Malaysia’s Prime Minister: I’m Not Keen on the Trans-Pacific Partnership

Malaysian Prime Minister Mahathir Mohamad said in a conference in Tokyo on Monday that small and developing countries such as his need some privilege as they find it difficult to compete in a free trade world.

"We have to recognize: Just as there are infant industries, there are infant nations, nations which are just beginning to grow. They need to have some privileges, some protection for themselves, because they are not in position to compete with the great trading nations, the great manufacturing nations of the world,” the prime minister was cited as saying in a CNBC report.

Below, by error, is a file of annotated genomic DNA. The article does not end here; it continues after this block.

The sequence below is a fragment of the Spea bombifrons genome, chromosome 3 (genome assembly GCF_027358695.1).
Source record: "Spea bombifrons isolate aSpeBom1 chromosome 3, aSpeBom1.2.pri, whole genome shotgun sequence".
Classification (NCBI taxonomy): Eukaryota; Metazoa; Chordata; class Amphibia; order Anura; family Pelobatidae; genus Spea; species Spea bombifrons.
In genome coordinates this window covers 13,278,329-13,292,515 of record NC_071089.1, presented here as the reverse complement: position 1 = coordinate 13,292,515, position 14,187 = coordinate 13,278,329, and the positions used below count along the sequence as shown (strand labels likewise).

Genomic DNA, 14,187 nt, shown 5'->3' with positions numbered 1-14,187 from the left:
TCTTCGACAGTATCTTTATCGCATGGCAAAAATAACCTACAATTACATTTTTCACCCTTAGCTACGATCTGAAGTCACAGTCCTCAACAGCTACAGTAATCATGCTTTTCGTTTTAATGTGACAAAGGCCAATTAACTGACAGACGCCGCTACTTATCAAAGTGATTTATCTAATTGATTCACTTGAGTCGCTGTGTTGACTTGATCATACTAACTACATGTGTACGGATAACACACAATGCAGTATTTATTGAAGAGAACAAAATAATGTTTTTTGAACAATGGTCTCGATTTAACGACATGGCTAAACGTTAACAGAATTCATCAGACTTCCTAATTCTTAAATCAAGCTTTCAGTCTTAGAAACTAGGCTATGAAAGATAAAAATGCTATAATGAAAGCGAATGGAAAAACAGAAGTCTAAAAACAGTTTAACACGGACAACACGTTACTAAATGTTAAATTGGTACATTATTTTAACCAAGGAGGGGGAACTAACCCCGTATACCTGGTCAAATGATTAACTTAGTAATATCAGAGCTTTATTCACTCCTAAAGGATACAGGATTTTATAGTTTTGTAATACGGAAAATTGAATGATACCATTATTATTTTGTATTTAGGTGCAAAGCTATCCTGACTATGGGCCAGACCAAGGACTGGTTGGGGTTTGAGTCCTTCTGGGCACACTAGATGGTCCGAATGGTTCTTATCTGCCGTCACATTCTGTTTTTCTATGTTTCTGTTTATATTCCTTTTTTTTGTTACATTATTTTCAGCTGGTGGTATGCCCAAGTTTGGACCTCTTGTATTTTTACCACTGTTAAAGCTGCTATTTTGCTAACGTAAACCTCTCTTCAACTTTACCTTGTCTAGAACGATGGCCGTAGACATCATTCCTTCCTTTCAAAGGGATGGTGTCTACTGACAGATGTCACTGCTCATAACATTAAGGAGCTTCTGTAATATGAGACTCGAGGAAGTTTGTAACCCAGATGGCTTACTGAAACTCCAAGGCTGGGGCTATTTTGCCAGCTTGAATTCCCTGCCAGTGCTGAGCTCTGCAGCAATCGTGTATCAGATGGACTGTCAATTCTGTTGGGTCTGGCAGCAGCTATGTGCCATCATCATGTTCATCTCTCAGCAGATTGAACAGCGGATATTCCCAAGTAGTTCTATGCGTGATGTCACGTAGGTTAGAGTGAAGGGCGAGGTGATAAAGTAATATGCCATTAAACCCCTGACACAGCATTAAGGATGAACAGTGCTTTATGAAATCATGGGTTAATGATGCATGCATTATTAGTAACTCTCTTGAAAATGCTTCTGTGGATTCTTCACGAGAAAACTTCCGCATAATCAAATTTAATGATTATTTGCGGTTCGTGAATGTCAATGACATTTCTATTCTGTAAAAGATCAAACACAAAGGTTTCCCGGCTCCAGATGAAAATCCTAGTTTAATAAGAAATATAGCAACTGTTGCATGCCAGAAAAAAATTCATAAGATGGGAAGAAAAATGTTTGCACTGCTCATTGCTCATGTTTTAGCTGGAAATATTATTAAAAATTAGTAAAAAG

He also criticized developed countries as not genuinely supporting free trade. "When the world today talks about free trade, it’s quite obvious that even the developed countries find that free trade is not so acceptable,” he was quoted as saying in the report.

While Malaysia originally joined the Trans-Pacific Partnership (TPP) trade agreement, the prime minster said he was not very keen on it as he believed the agreement would leave adverse impacts on his country.

He pointed to the US—which has withdrawn from the original TTP agreement—as an example, according to the report. “America is actually indulging in protected trade. And if America, a huge country with the biggest economy in the world, the richest country, believes in restriction of trade, it is not justified," he said.


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